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Advances in FPGA-based prototyping

Posted: 01 Dec 2014 ?? ?Print Version ?Bookmark and Share

Keywords:FPGA? prototyping? verification? ASIC? Partitioning?

A recent article, "Five hurdles to FPGA-based prototyping," explored some of the questions regarding FPGA-based prototyping and helped debunk the myths surrounding the issues of bring-up time, debug, performance, and reusability.

Over the next several articles, we'll look into the specifics of how FPGA-based prototyping can accelerate your design and verification.

There is a common misconception that FPGA-based prototyping is only suited to small designs and that the advantages of the technology diminish as designs grow. For verifying large designs, emulation is often the first technique that comes to mind. Now, emulation is fine for verifying large designs, but it comes at a cost. There is a penalty in both speed and price.

Emulation can be very slow at modelling your design, thereby impacting attempts at early software development. And emulation is expensive, putting it out of reach for companies on a budget. Every engineering manager is faced with considering time and cost trade-offs to meet stringent time-to-market windows. To put these trade-offs into perspective, let's first examine the advances in FPGA-based prototyping technology that help to close the gap between design size, speed, and cost.

FPGA technology advancements
FPGA capacity has increased exponentially over the years. Today's largest V7 FPGAs from Xilinx based on a 28nm process have the capability to hold the equivalent of up to 20 million ASIC gates. By using an array of such FPGAs, we can leverage this further, with the potential to build a system that is close to half a billion ASIC gates. And the next generation of FPGAs, such as Virtex-UltraScale based on a 20nm process, holds even greater promisethe prospect of building a practical and affordable system containing up to a billion gates.

FPGA-based prototyping can also run at much higher speeds than emulation. Internal FPGAs can run at hundreds of MHz, and I/Os can run at the multi-GHz range depending on the I/O standard. Even with very large FPGA prototyping systems, you can still expect anywhere from 5 to 20MHz system speed. This is an order of magnitude faster than emulation, which usually runs in the sub-MHz range.

To explore this idea of using FPGA prototyping for big designs further, let's look at the key technology considerations for adopting prototyping for these designs.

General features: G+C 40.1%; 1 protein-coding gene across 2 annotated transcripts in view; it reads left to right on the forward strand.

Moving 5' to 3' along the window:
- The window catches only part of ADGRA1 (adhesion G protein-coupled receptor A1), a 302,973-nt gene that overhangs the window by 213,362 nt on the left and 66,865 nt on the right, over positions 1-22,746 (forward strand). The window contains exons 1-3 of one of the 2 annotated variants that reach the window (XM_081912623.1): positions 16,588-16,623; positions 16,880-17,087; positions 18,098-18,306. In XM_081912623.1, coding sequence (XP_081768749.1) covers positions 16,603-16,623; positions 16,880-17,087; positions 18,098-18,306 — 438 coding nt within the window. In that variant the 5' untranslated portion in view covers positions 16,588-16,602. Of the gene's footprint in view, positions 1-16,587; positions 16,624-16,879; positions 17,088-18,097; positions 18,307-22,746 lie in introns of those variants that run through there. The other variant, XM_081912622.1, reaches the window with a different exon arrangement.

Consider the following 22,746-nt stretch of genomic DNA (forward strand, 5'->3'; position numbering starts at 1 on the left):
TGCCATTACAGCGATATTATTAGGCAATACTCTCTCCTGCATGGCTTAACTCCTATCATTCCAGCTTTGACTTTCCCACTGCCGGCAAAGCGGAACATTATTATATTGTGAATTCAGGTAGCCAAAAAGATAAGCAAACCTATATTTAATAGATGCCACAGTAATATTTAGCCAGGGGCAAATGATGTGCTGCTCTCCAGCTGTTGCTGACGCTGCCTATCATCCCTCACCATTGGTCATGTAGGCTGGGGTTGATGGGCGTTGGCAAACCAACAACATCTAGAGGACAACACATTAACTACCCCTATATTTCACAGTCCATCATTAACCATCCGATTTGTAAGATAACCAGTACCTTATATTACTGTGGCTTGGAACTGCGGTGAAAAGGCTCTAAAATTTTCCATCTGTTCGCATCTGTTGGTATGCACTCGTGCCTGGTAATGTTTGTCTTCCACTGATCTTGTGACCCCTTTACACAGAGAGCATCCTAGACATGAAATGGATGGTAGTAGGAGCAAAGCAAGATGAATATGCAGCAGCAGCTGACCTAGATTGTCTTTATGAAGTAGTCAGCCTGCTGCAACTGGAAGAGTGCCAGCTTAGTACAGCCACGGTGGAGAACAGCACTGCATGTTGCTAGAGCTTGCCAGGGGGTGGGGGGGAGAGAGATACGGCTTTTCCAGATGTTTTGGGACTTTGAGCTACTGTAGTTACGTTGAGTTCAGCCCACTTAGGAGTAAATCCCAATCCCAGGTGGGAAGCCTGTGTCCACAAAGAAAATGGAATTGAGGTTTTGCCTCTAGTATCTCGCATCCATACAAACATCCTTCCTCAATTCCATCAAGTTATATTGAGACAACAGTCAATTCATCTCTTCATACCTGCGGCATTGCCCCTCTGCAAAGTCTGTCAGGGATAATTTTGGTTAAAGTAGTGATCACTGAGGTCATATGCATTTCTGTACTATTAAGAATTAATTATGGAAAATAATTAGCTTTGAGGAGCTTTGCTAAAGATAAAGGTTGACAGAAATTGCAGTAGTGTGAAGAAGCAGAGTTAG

Partitioning
Partitioning is key when prototyping a large design using FPGAs. In the past, with smaller FPGAs, partitioning required cutting through an IP block and distributing it across multiple devices. Today, most design blocks easily fit within one FPGA, so partitioning is primarily the process of grouping select IP blocks together onto a single device. Furthermore, the adoption of new FPGA I/O technology such as 1GHz LVDS enables the interconnection of more I/Os between FPGAs using a pin-multiplexing scheme.

 Partitioning

Partitioning software should also be considered. Along with other partitioning technology, the quality and usability of partitioning software such as Flexras and Mentor's Auspy have also significantly improved over the years. Similarly, the commercial partitioning tool from S2C has been used to partition a multi-core CPU design across 20 FPGAs.

Debug
Partitioning and implementing the design in multiple FPGAs doesn't mean much unless you have the ability to debug the design effectively and efficiently. Many debug tools, including those provided by FPGA vendors, can only be used on a single FPGA. This is okay if you only have a single FPGA design or if you have the time to debug each FPGA on your system separately. But this can be both time-consuming and highly error-prone. In addition, most of these debug tools utilise the FPGAs' internal memories, which results in very limited trace depth. Debugging a multi-FPGA design works better if you can look at multiple FPGAs at the same time. This reduces both debug time and errors, while also using external memory for increased capacity.

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